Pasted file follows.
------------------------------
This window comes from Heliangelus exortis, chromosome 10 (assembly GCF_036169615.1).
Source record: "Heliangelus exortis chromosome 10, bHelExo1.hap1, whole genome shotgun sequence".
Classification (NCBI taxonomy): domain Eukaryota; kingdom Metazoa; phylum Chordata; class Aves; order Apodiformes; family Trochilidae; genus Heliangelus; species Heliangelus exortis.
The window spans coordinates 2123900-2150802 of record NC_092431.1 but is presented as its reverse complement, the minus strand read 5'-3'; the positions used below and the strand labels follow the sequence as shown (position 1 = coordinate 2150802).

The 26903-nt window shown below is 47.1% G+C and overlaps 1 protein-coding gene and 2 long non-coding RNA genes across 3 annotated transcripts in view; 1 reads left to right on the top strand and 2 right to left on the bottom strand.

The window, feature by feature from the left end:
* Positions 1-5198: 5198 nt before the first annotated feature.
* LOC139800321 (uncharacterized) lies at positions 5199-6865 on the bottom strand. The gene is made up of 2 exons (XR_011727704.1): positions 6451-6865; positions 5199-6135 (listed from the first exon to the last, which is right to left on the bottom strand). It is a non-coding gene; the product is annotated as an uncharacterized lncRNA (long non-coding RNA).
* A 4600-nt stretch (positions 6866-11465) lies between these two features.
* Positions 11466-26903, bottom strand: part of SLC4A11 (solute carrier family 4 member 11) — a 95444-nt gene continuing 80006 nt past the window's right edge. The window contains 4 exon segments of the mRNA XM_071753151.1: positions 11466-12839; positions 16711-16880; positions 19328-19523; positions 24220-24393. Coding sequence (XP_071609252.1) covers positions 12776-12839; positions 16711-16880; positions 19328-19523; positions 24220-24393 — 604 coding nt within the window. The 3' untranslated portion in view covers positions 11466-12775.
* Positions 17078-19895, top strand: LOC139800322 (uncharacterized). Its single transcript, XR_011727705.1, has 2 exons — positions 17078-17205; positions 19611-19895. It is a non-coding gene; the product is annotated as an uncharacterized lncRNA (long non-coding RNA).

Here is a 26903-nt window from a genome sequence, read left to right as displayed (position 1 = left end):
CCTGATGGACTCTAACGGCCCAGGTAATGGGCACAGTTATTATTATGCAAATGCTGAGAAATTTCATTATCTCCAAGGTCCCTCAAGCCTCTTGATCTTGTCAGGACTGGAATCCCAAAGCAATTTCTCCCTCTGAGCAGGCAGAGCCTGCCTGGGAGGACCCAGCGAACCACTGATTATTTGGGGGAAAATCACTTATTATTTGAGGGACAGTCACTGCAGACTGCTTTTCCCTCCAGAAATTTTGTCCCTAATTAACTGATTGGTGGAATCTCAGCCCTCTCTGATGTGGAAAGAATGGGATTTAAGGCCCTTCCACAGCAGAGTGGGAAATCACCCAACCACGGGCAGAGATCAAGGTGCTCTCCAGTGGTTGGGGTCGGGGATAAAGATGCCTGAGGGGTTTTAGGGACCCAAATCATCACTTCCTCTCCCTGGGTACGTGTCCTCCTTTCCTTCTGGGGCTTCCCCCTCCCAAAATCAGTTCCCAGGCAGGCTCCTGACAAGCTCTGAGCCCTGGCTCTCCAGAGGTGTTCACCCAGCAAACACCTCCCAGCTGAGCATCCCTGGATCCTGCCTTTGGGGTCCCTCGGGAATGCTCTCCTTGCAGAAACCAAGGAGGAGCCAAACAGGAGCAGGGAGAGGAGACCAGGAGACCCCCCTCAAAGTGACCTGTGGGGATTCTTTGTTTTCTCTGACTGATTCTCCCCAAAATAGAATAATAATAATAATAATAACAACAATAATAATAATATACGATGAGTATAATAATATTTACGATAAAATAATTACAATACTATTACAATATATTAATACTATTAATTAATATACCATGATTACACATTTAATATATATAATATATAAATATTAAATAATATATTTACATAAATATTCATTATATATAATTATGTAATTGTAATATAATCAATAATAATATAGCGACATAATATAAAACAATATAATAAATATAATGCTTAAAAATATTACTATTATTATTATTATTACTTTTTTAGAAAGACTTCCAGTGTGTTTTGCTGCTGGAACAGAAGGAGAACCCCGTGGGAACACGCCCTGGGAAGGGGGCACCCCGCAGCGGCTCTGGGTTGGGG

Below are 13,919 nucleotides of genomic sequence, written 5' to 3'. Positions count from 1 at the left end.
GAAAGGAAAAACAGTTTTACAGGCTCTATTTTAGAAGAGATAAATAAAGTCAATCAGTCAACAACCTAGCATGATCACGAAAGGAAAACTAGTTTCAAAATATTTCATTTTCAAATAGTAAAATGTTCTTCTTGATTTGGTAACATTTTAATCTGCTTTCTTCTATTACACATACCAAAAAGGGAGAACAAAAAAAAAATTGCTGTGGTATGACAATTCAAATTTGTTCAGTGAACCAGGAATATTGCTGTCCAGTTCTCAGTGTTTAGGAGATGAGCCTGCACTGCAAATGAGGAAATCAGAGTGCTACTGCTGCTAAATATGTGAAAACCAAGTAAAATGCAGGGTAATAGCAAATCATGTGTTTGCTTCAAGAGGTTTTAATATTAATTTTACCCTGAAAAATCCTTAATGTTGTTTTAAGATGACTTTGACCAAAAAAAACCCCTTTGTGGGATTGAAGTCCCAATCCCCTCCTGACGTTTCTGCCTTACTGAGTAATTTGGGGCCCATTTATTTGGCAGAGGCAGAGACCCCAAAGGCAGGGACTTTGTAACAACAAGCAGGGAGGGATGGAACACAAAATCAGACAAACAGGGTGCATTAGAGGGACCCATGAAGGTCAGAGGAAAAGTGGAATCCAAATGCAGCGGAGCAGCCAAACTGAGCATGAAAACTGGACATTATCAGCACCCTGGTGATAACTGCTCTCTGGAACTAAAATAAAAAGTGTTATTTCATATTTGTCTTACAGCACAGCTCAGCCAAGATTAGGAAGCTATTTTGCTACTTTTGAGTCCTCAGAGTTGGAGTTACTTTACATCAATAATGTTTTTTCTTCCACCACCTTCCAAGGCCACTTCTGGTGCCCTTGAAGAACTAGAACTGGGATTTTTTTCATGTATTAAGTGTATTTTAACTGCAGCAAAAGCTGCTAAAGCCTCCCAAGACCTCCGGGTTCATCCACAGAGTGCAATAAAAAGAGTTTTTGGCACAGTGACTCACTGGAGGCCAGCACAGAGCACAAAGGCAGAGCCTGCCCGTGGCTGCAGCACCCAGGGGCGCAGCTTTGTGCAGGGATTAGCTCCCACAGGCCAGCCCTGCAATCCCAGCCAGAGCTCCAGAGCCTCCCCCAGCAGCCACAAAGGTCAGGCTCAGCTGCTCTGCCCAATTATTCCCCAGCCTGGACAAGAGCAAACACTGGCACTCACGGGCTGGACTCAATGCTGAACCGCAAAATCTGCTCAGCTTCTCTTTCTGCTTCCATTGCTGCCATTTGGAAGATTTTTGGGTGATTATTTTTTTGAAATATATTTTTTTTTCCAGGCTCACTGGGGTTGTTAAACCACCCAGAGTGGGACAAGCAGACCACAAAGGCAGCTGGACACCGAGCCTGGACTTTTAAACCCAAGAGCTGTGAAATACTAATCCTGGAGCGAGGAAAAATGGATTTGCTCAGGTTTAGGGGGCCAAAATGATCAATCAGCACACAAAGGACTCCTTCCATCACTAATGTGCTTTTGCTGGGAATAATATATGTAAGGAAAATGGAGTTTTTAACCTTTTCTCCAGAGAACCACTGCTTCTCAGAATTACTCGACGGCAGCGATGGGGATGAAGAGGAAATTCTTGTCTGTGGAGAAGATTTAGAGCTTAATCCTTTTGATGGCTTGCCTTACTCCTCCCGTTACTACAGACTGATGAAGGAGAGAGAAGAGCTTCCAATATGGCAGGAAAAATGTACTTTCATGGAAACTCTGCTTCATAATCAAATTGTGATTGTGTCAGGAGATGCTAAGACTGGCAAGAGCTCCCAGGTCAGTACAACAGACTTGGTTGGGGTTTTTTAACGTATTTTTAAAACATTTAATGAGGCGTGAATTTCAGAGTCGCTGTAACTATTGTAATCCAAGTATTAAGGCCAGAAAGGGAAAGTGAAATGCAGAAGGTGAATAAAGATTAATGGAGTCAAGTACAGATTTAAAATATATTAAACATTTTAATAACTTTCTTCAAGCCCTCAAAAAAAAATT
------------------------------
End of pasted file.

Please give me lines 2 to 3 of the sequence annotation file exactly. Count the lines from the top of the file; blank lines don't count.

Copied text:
Source record: "Heliangelus exortis chromosome 10, bHelExo1.hap1, whole genome shotgun sequence".
Classification (NCBI taxonomy): domain Eukaryota; kingdom Metazoa; phylum Chordata; class Aves; order Apodiformes; family Trochilidae; genus Heliangelus; species Heliangelus exortis.